Submitted August 22, 2014
Appeal from United States District Court for the Eastern District of Missouri - Cape Girardeau.
For United States of America, Plaintiff - Appellee: Richard E. Finneran, Assistant U.S. Attorney, U.S. Attorney's Office, Eastern District of Missouri, Saint Louis, MO; Paul W. Hahn, U.S. Attorney's Office, Eastern District of Missouri, Cape Girardeau, MO.
For Reggie Matthews, Third Party - Appellant: Kevin L. Schriener, Law & Schriener, Saint Louis, MO.
Before BENTON, MELLOY, and SHEPHERD, Circuit Judges.
BENTON, Circuit Judge.
Reggie A. Matthews--not a defendant in the underlying federal criminal case--seeks a hearing to determine his interest in $412,900.00 seized from the trunk of a car he was driving. The district court dismissed his petition for lack of standing under 21 U.S.C. § 853(n)(3). United States v. Caruthers, 967 F.Supp.2d 1286 (E.D. Mo. 2013). Matthews appeals, arguing that the district court did not have jurisdiction of the petition and that he has standing. Having jurisdiction under 18 U.S.C. § 1291, this court affirms.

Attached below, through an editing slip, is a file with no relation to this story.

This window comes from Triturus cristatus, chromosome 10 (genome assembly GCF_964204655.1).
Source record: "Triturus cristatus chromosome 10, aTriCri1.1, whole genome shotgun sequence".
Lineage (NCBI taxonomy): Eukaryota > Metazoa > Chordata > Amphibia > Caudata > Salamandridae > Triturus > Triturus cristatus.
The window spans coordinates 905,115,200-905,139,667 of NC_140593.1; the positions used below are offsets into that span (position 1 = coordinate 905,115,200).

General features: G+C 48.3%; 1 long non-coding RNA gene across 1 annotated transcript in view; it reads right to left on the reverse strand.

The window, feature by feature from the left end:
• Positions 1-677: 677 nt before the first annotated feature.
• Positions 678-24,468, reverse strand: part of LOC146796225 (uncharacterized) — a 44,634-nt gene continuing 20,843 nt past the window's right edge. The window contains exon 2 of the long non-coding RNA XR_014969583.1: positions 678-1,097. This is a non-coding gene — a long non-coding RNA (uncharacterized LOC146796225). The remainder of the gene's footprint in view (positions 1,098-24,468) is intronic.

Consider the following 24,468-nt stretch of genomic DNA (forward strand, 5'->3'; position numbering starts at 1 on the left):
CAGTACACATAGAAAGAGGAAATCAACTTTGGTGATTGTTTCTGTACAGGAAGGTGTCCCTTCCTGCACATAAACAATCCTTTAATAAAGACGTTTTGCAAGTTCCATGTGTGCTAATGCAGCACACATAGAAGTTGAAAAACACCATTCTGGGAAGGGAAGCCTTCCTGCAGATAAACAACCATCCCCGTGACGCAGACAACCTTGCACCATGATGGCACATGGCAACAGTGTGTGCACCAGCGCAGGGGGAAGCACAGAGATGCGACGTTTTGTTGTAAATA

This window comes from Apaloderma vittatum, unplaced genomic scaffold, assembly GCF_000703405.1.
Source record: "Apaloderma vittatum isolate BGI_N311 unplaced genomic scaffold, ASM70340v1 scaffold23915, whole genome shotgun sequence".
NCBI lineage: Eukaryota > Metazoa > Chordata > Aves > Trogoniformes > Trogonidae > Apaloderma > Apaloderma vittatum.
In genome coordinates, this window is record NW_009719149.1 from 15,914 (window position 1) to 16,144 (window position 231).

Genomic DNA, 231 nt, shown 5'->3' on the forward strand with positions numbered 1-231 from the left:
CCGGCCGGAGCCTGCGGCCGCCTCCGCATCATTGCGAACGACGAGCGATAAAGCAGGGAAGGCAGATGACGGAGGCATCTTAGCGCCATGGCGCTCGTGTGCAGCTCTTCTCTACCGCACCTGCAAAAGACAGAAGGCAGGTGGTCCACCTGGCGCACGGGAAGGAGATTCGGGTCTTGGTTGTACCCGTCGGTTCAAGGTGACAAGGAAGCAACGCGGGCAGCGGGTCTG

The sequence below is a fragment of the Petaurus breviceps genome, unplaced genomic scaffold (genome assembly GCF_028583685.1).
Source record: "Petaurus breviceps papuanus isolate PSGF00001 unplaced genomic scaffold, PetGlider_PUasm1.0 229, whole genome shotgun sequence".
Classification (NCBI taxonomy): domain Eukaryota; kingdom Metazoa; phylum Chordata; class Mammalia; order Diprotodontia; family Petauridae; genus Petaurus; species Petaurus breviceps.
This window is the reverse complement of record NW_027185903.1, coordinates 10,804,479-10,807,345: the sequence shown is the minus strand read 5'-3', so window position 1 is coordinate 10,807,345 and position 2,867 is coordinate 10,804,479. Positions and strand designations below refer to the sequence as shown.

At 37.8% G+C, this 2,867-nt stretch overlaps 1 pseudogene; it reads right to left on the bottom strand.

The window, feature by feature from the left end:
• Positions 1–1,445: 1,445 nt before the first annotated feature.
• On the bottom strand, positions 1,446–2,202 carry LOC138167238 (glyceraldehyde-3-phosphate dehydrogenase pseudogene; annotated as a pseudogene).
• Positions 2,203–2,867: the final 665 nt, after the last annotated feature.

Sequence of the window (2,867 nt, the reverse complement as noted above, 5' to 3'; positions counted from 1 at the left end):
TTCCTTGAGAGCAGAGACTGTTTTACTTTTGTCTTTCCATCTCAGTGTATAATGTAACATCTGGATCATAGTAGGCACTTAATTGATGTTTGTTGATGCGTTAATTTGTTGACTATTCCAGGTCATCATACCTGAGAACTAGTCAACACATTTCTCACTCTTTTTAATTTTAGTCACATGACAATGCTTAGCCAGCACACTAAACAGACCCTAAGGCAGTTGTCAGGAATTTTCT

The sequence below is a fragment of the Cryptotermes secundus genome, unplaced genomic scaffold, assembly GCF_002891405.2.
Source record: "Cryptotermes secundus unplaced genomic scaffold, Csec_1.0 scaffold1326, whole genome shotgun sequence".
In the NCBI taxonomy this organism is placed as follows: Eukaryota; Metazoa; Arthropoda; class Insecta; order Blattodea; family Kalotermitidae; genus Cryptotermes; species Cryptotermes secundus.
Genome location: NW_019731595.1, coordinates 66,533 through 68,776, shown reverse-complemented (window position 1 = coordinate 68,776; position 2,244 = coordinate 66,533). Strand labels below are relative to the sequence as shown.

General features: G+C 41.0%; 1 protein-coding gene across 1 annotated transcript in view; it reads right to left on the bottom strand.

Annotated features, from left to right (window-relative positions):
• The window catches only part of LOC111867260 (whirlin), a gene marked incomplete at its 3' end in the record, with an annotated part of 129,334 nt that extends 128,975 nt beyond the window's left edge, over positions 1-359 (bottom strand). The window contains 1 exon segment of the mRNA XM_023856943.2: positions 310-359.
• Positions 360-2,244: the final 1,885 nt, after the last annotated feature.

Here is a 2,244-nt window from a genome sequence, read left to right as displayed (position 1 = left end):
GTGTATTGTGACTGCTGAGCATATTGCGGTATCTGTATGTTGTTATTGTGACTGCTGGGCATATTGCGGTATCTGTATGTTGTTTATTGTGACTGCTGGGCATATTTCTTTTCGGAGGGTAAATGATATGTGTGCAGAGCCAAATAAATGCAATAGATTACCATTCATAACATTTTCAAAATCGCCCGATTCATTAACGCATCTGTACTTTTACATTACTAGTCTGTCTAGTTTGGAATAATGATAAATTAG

An Arkansas state court issued an order transferring the money to the federal government. Although the state court later set aside its order, the federal government has custody of the money.
Matthews challenges the district court's jurisdiction, asserting that the Arkansas state court has " primary jurisdiction" over the money. He argues, " It is well-settled
law that only one court may have jurisdiction over the res in an in rem proceeding. Thus, the first court to obtain in rem jurisdiction maintains it to the exclusion of all others whether that court be state or federal."
Matthews cites only in rem and civil forfeiture cases. This is a forfeiture ancillary to a criminal case, so a federal court's jurisdiction is in personam. United States v. Bajakajian, 524 U.S. 321, 332, 118 S.Ct. 2028, 141 L.Ed.2d 314 (1998) (" [Criminal forfeiture] descends not from historic in rem forfeitures of guilty property, but from a different historical tradition: that of in personam, criminal forfeitures." ). Matthews filed a petition in federal court, subjecting himself to its in personam jurisdiction. See United States v. Timley, 443 F.3d 615, 628 (8th Cir. 2006) (finding ...